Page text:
My Ticket to Heaven

In trying to stave off death, we delay going to heaven

I was a friend of the family for 40 years and was visiting Minola, its matriarch. Minola was dying of cancer, and she lay on a hospital bed in her living room, too nauseated to eat. She’d refused the prescribed radiation and chemical cocktails because she knew her life was drawing to a close. Hospice nurses and her two daughters had done what they could.

Diane, one of her daughters, sat next to her bed when I arrived. Minola seemed to be  sleeping, so I asked her daughter how she was doing.

“Not well. Hospice comes every day, and we take turns tending her needs. Mom takes only liquids now and sleeps most of the time. They have her on morphine.”

“A tumor in a specific location or has the cancer metastasized?” I asked.

“Oh, it’s all over her body now. Doctors found it too late for radiation treatment.”

“How come they found it so late?” I asked, while taking a seat.

“She had an arthritic hip that made her limp with pain, and for that she went to a doctor. Her doctor told her she was too weak to endure hip surgery. After a few tests, he discovered why: inoperable cancer. They proposed radiation therapy but she refused.”

“I see. How do you feel about her decision?”

“I think she should have had that treatment if the doctor believed it might help her.”

Minola’s eyes opened, and in an almost inaudible voice she said, “No treatments. Tell him why,” she said, in a whispered effort. We could read her lips well enough to understand.

Diane reached over to an end table and lifted a small pamphlet. She held up the front cover: My Ticket to Heaven. “This explains why she refuses those treatments,” she said, handing me the booklet.

Inside the first page, I saw its Catholic Imprimatur, indicating no doctrinal error. It was authored by an unnamed priest, probably back in the 1950s. I scanned a few pages.

“So what does it say that helped her decide?” I said, handing it back to her.

She turned to a specific page, reading portions of it.

“When the doctor tells us we have a terminal illness, that our days are numbered, we turn and run the other way… screaming and crying… Yes. When the doctor says we have a fatal illness, we go to every length imaginable to avoid dying. We spend all kinds of money on specialists and hospitals and medicine, and tubes and wires and machines. We travel thousands of miles to shrines — hoping and praying for a miracle… trying to stave off death… trying to avoid going to heaven. It’s ridiculous! It doesn’t make any sense!”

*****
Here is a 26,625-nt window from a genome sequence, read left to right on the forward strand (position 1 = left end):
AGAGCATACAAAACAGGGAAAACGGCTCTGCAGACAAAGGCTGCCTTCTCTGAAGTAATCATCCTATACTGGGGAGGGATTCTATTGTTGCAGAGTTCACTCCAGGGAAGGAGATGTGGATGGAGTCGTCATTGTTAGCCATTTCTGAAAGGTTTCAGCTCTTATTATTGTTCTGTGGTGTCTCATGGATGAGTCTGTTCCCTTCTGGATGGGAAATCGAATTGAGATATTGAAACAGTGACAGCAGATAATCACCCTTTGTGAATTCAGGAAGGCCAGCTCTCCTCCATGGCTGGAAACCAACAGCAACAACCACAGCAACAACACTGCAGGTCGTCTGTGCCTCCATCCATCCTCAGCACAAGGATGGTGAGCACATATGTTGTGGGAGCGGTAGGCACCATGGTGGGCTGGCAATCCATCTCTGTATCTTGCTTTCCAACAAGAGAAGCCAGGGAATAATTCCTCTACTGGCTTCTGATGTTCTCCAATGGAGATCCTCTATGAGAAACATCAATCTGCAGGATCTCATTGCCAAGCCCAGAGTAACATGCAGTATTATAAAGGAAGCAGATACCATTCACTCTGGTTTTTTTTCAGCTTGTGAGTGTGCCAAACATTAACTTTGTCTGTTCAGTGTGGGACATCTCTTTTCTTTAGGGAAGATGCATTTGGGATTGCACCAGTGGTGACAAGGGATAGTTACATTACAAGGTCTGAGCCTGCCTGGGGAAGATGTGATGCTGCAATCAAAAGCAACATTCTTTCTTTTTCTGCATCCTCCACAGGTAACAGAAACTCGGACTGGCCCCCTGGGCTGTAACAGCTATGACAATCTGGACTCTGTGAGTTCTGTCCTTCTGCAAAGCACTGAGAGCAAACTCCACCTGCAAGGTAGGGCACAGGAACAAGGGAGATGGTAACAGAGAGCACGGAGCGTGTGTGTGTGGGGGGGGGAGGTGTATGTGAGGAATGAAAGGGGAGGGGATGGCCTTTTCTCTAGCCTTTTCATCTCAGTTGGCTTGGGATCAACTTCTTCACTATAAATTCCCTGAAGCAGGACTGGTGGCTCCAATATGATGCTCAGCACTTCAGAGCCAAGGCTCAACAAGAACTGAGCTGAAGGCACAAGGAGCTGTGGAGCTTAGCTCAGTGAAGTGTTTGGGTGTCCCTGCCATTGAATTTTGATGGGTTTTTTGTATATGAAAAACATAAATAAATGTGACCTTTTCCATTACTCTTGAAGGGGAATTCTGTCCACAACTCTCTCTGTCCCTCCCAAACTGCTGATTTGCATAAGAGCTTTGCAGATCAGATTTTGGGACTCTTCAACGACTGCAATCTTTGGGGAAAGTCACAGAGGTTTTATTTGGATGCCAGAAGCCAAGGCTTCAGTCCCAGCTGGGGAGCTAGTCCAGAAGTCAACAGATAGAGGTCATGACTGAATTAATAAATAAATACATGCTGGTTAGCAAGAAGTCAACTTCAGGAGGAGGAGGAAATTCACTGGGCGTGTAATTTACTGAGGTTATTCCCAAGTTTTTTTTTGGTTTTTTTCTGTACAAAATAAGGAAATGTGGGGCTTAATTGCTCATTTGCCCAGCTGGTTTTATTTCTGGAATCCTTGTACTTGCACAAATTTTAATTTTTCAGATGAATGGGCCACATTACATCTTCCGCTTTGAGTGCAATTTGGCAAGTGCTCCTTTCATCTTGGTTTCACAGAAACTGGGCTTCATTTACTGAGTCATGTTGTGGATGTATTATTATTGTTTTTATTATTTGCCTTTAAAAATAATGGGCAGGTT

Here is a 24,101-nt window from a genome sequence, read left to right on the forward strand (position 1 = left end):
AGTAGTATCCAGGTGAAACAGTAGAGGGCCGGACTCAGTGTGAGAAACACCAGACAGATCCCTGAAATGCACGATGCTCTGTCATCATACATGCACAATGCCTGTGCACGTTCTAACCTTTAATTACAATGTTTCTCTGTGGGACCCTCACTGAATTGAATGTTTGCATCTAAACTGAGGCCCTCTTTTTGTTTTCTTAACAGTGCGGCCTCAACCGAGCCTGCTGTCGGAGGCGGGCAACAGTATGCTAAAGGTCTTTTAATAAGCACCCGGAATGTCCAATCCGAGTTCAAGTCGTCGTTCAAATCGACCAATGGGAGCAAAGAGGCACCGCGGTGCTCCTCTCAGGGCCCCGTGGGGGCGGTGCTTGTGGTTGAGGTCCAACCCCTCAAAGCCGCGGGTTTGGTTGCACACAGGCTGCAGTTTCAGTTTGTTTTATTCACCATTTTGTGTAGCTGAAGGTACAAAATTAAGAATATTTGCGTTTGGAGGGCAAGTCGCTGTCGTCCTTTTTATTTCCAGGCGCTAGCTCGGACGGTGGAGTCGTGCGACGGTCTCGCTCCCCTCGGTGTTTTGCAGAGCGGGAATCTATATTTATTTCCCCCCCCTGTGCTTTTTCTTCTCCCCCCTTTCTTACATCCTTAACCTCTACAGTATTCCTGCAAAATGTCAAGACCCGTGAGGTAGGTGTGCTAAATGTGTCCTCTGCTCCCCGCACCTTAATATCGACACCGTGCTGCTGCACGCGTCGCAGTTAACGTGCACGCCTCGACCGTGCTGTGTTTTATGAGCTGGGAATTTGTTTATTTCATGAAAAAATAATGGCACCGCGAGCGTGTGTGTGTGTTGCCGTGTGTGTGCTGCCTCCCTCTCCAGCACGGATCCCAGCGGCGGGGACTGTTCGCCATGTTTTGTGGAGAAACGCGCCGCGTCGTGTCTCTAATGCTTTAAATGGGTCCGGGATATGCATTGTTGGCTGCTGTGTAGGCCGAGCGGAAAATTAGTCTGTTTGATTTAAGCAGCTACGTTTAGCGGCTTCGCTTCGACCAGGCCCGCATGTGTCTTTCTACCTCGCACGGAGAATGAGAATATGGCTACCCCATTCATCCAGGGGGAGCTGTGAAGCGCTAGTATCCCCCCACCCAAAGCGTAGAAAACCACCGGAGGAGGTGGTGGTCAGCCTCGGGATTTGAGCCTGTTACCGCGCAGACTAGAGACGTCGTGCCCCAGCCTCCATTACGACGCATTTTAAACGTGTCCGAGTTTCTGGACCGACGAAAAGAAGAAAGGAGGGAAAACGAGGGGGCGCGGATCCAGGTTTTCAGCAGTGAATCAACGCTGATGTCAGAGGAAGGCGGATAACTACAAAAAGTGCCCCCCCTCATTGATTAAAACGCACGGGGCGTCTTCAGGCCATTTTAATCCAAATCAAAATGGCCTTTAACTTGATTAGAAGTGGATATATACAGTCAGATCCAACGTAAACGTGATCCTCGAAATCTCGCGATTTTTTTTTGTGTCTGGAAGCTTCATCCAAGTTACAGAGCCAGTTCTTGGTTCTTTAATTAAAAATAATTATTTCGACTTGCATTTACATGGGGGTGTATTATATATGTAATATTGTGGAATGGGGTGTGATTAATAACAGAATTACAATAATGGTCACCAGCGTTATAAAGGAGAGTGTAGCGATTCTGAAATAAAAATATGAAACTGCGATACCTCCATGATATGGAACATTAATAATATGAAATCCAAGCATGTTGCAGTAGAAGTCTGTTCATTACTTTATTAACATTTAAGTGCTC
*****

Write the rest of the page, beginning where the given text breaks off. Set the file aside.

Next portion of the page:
Minola was faintly smiling as Diane read the reason she’d refused those radiation treatments. I asked Diane if she herself agreed with that booklet’s unusual message.

“No, not at all. I’d have the radiation treatments done if I were her. I mean, it’s not going to cost her anything but the trouble and aggravation. And maybe she’d be cured. But that’s not what she wants. I’m saddened she’s eager to leave us as soon as possible.”

I pondered its unworldly message, encouraging the terminally ill to avoid treatment, to welcome an early death so as not to threaten entry into heaven by lingering here on Earth. Catholic philosophy can certainly seem radical and irrational.

Minola had closed her eyes and seemed to have fallen asleep, so I wandered in thought. When I suffer a terminal condition, it should be a simple decision for me to just say no to hopeful but dubious cures. But it won’t be easy to let nature do its thing. By sticking around a little while longer, I could enjoy the usual carnal pleasures, especially… Sicilian cuisine, that divine cookery my mother served us kids. I’d never get bored of it.

I have heart trouble that may require an ablation or pacemaker surgery. Should I consider doing it? Unfortunately, both my parents died of heart failure and my three siblings have had serious arrhythmia, perhaps from a genetic trait. Drugs seem to have helped them.

Maybe I’d add a few years to my life with the right medications. But do I want to be hobbling around at this stage with the disabilities of old age: sans teeth, eyes, taste… sans everything? By not having a family, hirelings would have to bathe, feed, and clothe me. And by living longer, I’d be tempted again and again to commit mortal sin, maybe tricked into forfeiting my ticket to heaven and Christ’s promise of eternal life.

I stood to leave, but before going I softly kissed Minola’s forehead. I felt my usual chill from a foreboding sense of imminent death. Diane checked for a pulse. But Minola’s exhausted heart had stopped. She had passed away and left us tearfully standing there.

I drove home with a lot to think about, far more inclined to let nature take its course.

 

Richard M. DellOrfano spent ten years on a cross-country pilgrimage following Christ’s instruction to minister without possessions. He is completing his autobiography: Path Perilous, My Search for God and the Miraculous.

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